Welcome to the Yorkshire Dales

Deepdale near Dent in the Yorkshire Dales

The Yorkshire Dales is an area of great natural beauty in Northern England, a large part of which has been designated as a national park. [N.B. Please note that due to political boundary changes some areas of the "classical" Yorkshire Dales actually lie outside of the regions which now officially constitute "Yorkshire". Please click here for more information about the geographical definition and to view a map of the Yorkshire Dales area.]

Much of the landscape here is limestone country - lush green valleys (known locally as "dales") crested with white limestone cliffs ("scars") and limestone pavements cutting through wilder uplands beneath towering peaks ("fells") of dark millstone grit. Throughout the dales, fields and pastures are bounded by distinctive white drystone walls which criss-cross the hillsides in elaborate patterns; set against the limestone cliffs and escarpments these walls (which were originally built by sheep farmers in days gone by) look almost a natural part of the limestone scenery as viewed today.

The geology here gives rise to some spectacular and unusual natural features, such as the towering white cliffs and limestone gorges of Malham Cove and Gordale Scar near Malham, Kilnsey Crag at Kilnsey in Upper Wharfedale, How Stean Gorge and the naturally sculptured millstone grit outcrops of Brimham Rocks near Pateley Bridge in Nidderdale, as well as dramatic waterfalls sometimes hidden in deep wooded ravines such as those found on the famous Waterfalls Walk at Ingleton (which includes the impressive Thornton Force), Hardraw Force in Wensleydale Hardraw Force (which is said to be Britain's highest unbroken waterfall), and also the very spectacular High Force in the northern reaches of Teesdale.

But besides the obvious attractions, a hidden world lies beneath the surface of the Yorkshire Dales, with the limestone hills being honeycombed by countless caves and potholes. A subterranean wonderland of stalactites and stalagmites, cathedral-sized chambers, underground rivers and waterfalls waits here to be explored by the intrepid, with new passages and cave systems still being discovered and surveyed.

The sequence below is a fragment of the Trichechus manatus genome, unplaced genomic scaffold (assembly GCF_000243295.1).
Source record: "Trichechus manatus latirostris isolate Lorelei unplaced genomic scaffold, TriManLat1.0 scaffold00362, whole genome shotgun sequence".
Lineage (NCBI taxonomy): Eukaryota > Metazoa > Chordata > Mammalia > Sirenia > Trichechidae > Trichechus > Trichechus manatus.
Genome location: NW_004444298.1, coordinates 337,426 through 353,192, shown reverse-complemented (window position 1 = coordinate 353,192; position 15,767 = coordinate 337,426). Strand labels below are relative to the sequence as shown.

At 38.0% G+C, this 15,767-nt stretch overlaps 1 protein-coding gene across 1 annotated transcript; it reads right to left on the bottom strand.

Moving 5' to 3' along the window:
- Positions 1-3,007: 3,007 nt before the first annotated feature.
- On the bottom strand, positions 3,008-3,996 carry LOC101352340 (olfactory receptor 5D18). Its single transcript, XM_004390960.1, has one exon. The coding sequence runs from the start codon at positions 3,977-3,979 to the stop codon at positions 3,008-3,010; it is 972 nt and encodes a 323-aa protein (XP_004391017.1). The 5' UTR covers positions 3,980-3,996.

Gentler tourist attractions include popular riverside beauty spots such as Bolton Abbey in Wharfedale, and Aysgarth Falls in Wensleydale, though it is always possible to get away from the tourists in the hundreds of square miles of unspoiled countryside that lie within the boundaries of this beautiful area.

Geographically, the classical Yorkshire Dales spread to the north from the market and spa towns of Settle, Skipton, Ilkley and Harrogate in North Yorkshire, with most of the larger southern dales (e.g. Ribblesdale, Malhamdale and Airedale, Wharfedale and Nidderdale) running roughly parallel from north to south, and the more northerly dales and valleys (e.g. Wensleydale, Swaledale, the Stainmore Gap and Teesdale) running generally from west to east. There are also many other smaller or lesser known dales (e.g. Arkengarthdale, Barbondale, Bishopdale, Clapdale, Coverdale, Crummackdale, Dentdale and Deepdale, Garsdale, Kingsdale, Littondale, Langstrothdale, Mossdale, Raydale, Sleddale, Waldendale, Widdale and the Washburn Valley - to name but a few) whose tributary streams and rivers feed in to the larger valleys.

Burnsall, in the Yorkshire Dales

[N.B. Please click here for more information about the geographical definition and to view a map of the Yorkshire Dales area.]

To the east the countryside becomes gentler, sloping off to the Vale of York and the towns of Ripon, Thirsk, and the historic city of York itself. Beyond that, to the north east lies Yorkshire's other national park, The North York Moors - stretching across to the Yorkshire Coast, and the popular seaside resorts of Whitby and Scarborough.

To the south west and the south lie the wild heather moors of Bronte Country and the industrial conurbation of West Yorkshire - including the cities of Leeds and Bradford (which currently holds the UNESCO designation of City of Film).

Needless to say, there are lots of things to do in the Yorkshire Dales - including walking and rambling, cycling and mountain biking, rock climbing and caving and even paragliding. Britain's most famous long distance footpath, the Pennine Way passes through the Yorkshire Dales, as does the Dales Way and the Dales High Way footpaths, Wainwright's popular Coast to Coast Walk, and the world famous Settle - Carlisle railway line - one of Britain's most spectacular train journeys. Other railways taking in the scenery of the dales include the Embsay and Bolton Abbey Steam Railway, and the Wensleydale Railway.

Having featured in several television series and films of recent years (e.g. James Herriot's "All Creatures Great and Small", ITV's soap opera "Emmerdale", the Hollywood movie "Robin Hood - Prince of Thieves", as well as the more recent "Calendar Girls", etc), tourism plays an increasing part in the life of the Yorkshire Dales today, though even the most popular sites are usually much less busy than some of England's other areas of great scenic attraction (e.g. the Lake District). For sheer solitude and unspoiled natural beauty, the Yorkshire Dales remains one of England's "crown jewels", and no visit to the north should be complete without exploring some of the country's finest limestone scenery !

[N.B. Many of the attractions in the Yorkshire Dales may be suitable for disabled visitors. Please click here for more information for disabled visitors to the Yorkshire Dales.]


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